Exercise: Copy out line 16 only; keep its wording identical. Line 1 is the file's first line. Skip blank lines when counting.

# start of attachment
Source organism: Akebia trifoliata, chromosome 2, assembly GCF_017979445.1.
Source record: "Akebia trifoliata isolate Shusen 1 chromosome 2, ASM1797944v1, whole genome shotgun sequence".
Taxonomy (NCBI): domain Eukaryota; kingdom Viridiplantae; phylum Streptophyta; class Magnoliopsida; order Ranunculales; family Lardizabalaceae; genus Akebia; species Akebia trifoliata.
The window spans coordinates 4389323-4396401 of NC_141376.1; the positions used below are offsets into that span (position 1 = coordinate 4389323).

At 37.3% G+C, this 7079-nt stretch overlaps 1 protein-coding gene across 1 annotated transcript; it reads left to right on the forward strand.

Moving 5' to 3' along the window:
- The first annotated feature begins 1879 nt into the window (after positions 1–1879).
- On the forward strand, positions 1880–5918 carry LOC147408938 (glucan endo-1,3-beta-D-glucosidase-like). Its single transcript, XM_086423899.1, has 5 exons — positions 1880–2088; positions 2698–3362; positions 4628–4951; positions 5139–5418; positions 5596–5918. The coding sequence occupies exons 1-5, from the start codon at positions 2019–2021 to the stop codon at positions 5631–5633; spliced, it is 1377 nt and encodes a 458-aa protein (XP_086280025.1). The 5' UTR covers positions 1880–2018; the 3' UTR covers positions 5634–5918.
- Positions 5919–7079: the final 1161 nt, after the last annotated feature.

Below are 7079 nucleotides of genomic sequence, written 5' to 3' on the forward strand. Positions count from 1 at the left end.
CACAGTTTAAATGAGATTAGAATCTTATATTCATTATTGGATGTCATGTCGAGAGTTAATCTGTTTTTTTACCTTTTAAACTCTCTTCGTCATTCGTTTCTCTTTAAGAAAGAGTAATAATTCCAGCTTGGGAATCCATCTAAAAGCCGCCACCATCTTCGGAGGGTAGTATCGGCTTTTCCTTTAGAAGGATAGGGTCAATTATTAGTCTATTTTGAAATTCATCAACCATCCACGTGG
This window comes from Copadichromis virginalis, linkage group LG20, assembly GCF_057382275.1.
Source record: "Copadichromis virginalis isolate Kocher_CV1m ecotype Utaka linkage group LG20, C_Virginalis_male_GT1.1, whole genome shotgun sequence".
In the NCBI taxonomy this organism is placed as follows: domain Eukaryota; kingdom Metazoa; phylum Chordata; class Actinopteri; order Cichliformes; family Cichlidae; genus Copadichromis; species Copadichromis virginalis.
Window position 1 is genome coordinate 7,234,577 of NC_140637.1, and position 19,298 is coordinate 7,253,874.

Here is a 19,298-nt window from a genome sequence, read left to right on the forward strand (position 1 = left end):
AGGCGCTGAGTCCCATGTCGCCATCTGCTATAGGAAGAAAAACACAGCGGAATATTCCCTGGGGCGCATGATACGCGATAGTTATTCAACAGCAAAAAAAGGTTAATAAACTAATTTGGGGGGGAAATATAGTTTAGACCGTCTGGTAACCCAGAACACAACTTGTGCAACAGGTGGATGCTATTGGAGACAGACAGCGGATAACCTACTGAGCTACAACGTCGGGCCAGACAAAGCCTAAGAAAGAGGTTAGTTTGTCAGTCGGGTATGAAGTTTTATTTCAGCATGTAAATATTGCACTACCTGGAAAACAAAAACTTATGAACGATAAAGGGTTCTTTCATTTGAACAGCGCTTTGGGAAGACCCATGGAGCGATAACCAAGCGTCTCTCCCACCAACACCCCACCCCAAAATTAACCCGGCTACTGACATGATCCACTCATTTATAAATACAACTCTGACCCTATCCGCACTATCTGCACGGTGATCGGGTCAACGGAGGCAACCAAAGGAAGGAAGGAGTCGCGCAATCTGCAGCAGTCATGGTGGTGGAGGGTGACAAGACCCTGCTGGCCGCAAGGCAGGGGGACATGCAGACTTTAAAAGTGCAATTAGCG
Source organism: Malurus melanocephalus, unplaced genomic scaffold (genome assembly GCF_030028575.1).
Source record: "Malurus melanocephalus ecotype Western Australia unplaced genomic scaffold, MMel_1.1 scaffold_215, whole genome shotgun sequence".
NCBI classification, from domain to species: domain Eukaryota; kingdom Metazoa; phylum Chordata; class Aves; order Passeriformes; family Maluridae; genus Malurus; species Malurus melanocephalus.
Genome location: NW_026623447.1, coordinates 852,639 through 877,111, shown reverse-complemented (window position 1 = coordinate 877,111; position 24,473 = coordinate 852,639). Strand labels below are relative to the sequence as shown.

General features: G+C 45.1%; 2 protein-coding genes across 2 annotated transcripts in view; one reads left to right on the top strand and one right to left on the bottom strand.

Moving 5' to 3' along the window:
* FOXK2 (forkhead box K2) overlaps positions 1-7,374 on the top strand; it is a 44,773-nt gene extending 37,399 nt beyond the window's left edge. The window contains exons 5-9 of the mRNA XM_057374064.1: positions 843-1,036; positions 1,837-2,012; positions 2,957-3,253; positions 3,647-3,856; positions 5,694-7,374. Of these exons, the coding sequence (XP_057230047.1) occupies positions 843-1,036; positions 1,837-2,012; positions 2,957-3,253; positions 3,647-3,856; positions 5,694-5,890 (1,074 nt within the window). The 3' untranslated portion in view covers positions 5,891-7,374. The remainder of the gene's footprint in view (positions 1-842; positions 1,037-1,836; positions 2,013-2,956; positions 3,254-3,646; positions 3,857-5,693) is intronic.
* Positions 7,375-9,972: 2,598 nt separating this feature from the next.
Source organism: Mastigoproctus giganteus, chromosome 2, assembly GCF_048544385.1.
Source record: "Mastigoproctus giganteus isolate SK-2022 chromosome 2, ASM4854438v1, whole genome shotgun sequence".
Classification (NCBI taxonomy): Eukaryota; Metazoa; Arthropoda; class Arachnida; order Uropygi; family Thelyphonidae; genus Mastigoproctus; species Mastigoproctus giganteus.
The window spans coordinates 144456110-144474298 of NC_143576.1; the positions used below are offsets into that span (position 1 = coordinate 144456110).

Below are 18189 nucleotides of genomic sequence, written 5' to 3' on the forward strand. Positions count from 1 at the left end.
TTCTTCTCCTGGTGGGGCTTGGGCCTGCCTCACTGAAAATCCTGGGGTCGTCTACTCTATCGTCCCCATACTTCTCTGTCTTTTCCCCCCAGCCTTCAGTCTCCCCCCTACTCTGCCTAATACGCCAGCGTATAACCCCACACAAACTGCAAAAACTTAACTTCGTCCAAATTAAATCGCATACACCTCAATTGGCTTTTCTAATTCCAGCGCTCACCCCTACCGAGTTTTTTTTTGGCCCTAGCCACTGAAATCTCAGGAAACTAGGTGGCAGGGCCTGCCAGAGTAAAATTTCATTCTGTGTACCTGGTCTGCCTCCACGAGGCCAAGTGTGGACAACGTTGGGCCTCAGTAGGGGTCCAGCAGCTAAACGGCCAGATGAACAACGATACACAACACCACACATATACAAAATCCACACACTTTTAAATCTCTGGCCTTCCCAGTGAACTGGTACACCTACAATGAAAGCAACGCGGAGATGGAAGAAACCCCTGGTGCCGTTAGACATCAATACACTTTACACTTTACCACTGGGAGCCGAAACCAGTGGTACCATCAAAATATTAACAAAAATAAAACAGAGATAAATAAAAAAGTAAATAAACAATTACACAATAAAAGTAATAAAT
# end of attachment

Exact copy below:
Here is a 19,298-nt window from a genome sequence, read left to right on the forward strand (position 1 = left end):